• Terrible UI with far more information than needs to be displayed, and most of the information is displayed in rather odd places.  Other games have done this better for nearly a decade.  Why the hell aren't you following that example...kind of like your X at the crosshairs for hit confirm (Call of Duty) or your slide (Far Cry 2) or your Halo-height jumping or your overshield or your active camo or the millions of other things you are ripping off?
  • Overblown audio mix and clipping issues, which pisses me off to NO end.  Particularly, the music as soon as a match is "Activating Session..." is the primary culprit.
  • Frame rate hitches suck
 

Overall Reaction:   Not impressed so far.

 
Maybe the single player will give me some better impressions, or maybe it's the fact that I find some of the physics in the game's style of shooting to be a bit wonky at times.  There were plenty of times that I'd lay an entire clip into someone from my SCAR...literally, a full clip and then needing to reload...and it resulted in no death.  Meanwhile, when I died, I'd check the Kill Replay and the enemy would spray 'n' pray with a total of about three bullets hitting me in the stomach, and I'm a dead man.  There's also this feeling that a lot of the stuff you would unlock before level 10 is kind of fucking useless.  Why would I bother using this holographic decoy when all he does is walk in a straight line?  Fuck, man.  Make him duck and weave, dive into cover, SOMETHING!  This is the goddamn future!!! 
 
Right now, I couldn't honestly recommend the game to anyone.  I'm no slouch when it comes to first person shooters.  I know my skill level, and I know that I fucking destroy people online.  I may just need time to learn the maps (which started coming around by the third and fourth time I played some of the maps last night), but there's a lot more that I need to learn before I can give a final analysis on this stuff.  I'll probably dig into the single player sometime soon as well, but who knows?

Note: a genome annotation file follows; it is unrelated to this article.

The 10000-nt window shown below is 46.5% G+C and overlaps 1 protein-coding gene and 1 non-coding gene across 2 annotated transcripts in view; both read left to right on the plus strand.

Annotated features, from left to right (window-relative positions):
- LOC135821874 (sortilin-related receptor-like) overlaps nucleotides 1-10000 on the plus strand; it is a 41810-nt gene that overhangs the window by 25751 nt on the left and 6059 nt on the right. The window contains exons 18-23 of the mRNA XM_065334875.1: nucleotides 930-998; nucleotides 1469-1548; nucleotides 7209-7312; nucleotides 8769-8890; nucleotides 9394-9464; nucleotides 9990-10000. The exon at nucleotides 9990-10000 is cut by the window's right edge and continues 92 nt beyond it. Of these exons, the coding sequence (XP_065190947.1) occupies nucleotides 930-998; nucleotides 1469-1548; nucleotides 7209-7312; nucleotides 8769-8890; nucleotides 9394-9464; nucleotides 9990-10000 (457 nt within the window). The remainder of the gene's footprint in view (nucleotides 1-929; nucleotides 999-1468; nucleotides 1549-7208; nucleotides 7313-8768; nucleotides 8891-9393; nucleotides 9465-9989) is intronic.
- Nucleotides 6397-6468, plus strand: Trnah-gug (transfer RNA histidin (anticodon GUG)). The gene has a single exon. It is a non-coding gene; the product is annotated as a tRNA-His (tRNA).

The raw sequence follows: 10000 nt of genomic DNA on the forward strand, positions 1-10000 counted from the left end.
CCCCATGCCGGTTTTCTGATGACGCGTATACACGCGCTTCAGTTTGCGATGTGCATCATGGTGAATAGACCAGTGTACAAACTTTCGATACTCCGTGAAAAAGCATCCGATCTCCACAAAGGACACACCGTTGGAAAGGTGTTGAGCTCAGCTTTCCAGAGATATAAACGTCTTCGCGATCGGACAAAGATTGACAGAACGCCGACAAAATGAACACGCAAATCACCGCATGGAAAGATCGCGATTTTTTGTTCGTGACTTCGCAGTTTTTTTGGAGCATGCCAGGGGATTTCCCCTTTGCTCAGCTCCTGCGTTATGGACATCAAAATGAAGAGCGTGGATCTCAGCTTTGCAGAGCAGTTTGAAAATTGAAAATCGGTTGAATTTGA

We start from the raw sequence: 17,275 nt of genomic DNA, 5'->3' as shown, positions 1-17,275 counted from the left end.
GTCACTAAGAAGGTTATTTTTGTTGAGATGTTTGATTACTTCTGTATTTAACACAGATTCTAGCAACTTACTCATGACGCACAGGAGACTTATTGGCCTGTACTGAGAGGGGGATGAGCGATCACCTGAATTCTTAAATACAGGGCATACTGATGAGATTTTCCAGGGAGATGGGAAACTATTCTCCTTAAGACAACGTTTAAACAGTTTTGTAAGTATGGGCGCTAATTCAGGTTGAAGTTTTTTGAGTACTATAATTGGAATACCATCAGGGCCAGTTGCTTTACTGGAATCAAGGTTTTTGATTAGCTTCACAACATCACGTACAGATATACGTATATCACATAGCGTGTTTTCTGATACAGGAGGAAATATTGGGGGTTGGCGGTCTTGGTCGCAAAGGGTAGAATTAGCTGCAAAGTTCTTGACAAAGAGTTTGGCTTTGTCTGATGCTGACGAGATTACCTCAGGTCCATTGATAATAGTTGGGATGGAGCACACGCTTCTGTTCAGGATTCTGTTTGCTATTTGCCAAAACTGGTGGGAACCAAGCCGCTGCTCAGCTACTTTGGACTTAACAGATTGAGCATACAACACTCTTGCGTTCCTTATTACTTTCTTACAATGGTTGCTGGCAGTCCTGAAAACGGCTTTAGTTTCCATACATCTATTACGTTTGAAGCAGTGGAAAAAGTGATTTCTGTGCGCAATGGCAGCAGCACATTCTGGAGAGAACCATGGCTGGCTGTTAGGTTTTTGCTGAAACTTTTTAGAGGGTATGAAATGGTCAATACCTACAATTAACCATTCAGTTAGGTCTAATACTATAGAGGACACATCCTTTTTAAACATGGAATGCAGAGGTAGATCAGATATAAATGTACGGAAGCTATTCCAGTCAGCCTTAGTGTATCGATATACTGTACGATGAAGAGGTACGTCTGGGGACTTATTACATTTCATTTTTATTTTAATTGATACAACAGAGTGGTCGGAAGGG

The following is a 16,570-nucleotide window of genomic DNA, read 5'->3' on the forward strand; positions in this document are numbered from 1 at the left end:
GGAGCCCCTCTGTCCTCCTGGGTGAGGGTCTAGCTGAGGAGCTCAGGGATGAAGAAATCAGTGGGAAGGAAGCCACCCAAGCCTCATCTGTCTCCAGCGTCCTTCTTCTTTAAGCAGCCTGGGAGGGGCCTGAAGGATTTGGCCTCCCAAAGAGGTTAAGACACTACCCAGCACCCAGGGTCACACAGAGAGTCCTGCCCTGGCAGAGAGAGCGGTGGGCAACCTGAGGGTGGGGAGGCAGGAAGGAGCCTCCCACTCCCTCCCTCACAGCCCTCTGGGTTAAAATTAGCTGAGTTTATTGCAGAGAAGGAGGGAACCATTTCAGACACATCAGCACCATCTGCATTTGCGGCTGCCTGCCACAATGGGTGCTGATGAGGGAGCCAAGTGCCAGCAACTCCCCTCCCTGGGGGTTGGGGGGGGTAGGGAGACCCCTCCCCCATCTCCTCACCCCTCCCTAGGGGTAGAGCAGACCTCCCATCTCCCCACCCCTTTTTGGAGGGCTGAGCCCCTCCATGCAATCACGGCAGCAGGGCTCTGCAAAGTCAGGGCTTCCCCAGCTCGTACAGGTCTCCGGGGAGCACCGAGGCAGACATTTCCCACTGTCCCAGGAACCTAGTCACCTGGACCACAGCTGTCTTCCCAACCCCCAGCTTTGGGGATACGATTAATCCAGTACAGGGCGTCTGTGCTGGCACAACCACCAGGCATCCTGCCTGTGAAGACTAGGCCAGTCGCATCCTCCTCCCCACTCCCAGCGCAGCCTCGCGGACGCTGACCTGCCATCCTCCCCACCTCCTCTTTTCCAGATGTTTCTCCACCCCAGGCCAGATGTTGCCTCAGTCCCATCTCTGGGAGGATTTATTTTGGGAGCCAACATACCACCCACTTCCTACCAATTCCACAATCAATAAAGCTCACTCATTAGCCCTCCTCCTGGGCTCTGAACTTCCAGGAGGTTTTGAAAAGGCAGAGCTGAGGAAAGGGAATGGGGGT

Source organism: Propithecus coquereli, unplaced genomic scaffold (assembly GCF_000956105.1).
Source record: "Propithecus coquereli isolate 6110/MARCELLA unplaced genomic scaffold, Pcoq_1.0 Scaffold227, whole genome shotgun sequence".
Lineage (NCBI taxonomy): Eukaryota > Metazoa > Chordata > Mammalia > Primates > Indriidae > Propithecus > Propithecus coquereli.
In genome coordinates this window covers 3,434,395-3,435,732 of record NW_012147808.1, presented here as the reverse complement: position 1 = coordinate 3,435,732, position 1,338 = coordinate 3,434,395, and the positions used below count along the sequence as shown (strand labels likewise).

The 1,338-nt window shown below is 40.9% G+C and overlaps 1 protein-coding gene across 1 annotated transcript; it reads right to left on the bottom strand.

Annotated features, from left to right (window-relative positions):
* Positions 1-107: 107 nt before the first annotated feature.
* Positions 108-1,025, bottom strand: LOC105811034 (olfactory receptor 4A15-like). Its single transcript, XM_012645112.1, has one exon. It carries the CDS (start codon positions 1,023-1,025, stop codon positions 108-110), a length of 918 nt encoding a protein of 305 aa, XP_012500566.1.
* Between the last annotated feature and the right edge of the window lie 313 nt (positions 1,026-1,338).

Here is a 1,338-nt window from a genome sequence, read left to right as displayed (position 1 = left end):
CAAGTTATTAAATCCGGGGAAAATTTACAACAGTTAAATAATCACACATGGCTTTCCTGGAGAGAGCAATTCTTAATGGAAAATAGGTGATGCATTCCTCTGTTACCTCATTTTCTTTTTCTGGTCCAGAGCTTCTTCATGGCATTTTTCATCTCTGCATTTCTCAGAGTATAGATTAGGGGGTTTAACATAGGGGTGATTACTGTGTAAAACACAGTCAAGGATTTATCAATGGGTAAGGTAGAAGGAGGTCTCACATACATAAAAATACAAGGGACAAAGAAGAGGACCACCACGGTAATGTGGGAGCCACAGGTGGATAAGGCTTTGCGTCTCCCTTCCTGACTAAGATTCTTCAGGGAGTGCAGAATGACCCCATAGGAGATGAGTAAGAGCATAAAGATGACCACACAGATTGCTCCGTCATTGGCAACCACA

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Working My Way Through The Stack: Torchlight

As someone who primarily plays games at work after hours, the chances of playing many of the latest and greatest that come out on PC can be a challenge.  When Torchlight initially came out on PC, it was a game that called to a strong pastime "addiction" that needed to be satiated: the addiction of hack 'n' slash RPGs in the vein of Diablo and Champions of Norrath.  These were two games that were rarely not being played in our house over the course of their lifespan, and in turn, it meant that getting my hands on Torchlight was something of a necessity.  Finally, the game has come to Xbox Live Arcade, and despite its myriad problems (such as massive frame rate issues and a cluttered inventory system), it is the type of game that makes you realize that...well...sometimes you just have to the beat the shit out of doods. 
 
It also makes you realize just how rare it is to see a hack 'n' slash RPG in this day and age.  The last one that I can even recall spending massive hours with was Champions: Return to Arms on the PS2.  Beyond that, there seems to be a strong lack of love for the genre since the release of the Xbox 360 five years ago.  Even a company like Snowblind, who made the Champions games as well as Baldur's Gate: Dark Alliance II, have found themselves moving out of the genre in some ways and instead focusing on something more akin to the third-person behind-the-back RPG style.  Meanwhile, all of us wait in anticipation for the granddaddy of the genre to finally release its newest installment.  Torchlight seems like the spark that needs to be lit in order to bring the genre back to attention, but is that spark enough in such a different gaming climate?